Are You Depressed or Suffering from Unresolved Grief?
“Grief is depression in proportion to circumstance; depression is grief out of proportion to circumstance.” ~Andrew Solomon
For many people, grief is associated only with death; the feelings that can come with this grief are expected, allowed and, for the most part, accepted. Grief, however, can be the result of any type of loss and this is where things can get confusing and messy for us.
Any alteration of circumstance or change in a familiar pattern of behavior can create varying degrees of grief. Moving, losing a job, kids leaving home, divorce, retirement, loss of health and vitality, even the loss of opportunity can all create sorrow and sadness.
- If you have areas in your life where you wish you’d said or done things differently—or done them better or done more—and they are causing feelings of sadness, regret, shame, hopelessness, or anger then you have unresolved grief.
- If you have unrealized hopes, dreams and expectations for your relationships or career, or for life in general that are causing sadness, regret, shame, hopelessness, or anger then you have unresolved grief.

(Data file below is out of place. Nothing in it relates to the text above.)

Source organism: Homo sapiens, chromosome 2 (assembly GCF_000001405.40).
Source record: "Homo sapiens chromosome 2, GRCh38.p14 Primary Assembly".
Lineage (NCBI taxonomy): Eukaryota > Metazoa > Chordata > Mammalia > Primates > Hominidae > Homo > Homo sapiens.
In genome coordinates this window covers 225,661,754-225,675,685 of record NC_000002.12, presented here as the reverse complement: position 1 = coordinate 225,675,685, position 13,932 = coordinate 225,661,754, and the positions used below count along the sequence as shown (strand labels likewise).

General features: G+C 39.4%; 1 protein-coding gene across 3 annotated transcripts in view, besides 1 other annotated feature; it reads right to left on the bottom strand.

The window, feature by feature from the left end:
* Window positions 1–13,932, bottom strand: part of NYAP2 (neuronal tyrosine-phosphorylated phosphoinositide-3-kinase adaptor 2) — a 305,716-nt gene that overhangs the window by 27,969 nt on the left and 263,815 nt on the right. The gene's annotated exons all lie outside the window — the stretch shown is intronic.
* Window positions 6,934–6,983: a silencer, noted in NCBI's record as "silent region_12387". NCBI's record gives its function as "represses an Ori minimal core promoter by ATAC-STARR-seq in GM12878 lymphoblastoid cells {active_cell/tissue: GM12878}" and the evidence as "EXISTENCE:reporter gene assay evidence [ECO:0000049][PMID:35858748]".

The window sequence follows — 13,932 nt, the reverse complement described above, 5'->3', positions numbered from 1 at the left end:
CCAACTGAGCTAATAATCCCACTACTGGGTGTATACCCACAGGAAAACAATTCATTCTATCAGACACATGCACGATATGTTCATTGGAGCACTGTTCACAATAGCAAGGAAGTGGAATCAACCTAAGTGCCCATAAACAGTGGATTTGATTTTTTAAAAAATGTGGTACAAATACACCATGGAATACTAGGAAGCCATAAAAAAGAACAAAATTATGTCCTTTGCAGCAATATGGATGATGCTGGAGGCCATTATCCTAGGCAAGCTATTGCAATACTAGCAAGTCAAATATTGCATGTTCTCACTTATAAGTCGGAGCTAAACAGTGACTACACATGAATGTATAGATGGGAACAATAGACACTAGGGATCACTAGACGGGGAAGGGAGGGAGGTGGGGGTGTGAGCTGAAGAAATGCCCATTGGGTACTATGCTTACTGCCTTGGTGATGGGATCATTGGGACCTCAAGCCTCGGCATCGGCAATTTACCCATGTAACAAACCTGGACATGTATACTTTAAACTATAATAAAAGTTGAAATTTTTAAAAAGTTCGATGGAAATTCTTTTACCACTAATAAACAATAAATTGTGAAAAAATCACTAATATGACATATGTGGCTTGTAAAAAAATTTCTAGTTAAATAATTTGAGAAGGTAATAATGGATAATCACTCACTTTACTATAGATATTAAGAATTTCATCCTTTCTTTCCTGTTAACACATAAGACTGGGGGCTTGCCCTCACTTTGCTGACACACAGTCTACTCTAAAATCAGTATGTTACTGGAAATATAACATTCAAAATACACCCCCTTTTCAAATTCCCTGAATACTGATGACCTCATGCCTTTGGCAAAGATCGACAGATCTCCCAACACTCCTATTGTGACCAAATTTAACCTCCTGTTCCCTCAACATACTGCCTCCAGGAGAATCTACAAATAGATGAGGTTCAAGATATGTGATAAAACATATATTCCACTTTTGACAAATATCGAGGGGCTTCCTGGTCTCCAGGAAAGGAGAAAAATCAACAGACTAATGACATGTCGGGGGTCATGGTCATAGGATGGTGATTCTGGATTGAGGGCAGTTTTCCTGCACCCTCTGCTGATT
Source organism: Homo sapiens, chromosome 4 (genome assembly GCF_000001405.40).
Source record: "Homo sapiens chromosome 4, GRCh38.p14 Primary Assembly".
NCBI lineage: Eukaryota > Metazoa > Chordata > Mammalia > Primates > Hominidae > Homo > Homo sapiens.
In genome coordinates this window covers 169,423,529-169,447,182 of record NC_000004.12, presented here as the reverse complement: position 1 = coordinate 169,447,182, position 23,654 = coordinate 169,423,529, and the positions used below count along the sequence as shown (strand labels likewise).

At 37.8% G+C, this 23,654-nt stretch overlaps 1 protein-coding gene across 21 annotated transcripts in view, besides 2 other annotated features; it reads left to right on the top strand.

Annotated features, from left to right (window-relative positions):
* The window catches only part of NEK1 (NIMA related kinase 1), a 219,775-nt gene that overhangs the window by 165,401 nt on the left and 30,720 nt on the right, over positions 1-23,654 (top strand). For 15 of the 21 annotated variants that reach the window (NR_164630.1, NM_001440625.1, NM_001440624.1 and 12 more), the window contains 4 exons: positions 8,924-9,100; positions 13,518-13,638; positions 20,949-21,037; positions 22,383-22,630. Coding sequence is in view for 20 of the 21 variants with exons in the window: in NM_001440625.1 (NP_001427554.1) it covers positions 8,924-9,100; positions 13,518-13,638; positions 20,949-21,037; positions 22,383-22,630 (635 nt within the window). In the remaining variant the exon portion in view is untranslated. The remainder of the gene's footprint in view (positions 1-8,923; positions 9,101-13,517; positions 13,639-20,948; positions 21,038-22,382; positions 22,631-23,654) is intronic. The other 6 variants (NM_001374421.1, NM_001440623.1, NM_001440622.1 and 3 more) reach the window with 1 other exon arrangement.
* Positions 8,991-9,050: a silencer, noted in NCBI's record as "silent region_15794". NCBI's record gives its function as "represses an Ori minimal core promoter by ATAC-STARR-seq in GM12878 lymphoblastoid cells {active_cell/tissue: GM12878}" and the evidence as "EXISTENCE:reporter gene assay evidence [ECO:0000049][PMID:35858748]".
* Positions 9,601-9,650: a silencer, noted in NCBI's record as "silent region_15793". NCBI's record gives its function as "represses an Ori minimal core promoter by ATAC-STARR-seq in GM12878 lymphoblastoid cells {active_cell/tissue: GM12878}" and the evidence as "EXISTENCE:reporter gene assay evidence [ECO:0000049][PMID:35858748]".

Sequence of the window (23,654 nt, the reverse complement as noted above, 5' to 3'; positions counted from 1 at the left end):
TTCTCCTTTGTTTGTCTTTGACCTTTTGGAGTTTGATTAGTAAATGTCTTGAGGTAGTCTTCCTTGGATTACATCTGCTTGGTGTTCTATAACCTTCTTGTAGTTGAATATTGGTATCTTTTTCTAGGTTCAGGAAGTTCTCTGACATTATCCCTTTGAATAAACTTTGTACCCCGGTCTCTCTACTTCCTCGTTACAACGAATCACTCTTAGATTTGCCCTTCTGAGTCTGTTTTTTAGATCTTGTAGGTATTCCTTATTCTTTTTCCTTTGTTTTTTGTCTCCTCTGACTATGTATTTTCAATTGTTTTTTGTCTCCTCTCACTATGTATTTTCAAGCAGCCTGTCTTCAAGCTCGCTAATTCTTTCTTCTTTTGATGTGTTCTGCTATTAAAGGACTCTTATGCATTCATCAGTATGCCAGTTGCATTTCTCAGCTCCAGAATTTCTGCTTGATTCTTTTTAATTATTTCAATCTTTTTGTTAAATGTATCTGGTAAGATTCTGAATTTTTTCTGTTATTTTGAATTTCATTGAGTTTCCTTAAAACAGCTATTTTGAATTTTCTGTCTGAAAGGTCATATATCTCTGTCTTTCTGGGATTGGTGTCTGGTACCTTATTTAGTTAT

- If you have communications of an emotional nature that you have never delivered, and they are weighing on you, causing feelings of sadness, regret, shame, hopelessness or anger then you have unresolved grief.
If you have these in one way or another and they are causing feelings so strong that they are becoming debilitating and affecting your physical health, your mood, your energy and your motivation, then you could very well have unresolved grief which can feel depressing.
The feelings of depression are a symptom of something deeper. True healing as we all know on a physical level only comes when we treat the cause. Symptom relief in any form is a temporary solution at best. This is true for mental health as well.
Many of us have accumulated a lifetime of things that have caused sadness, regret, shame, hopelessness, or anger and we have buried them deep in our hearts and minds. We have never truly resolved our feelings around the experiences in our lives and they have compounded only to slowly reappear disguised as depression.
Depression is real and we must take it seriously, but we must also seek to find the cause behind it so we can treat and heal not just the symptom but the deeper truth as well.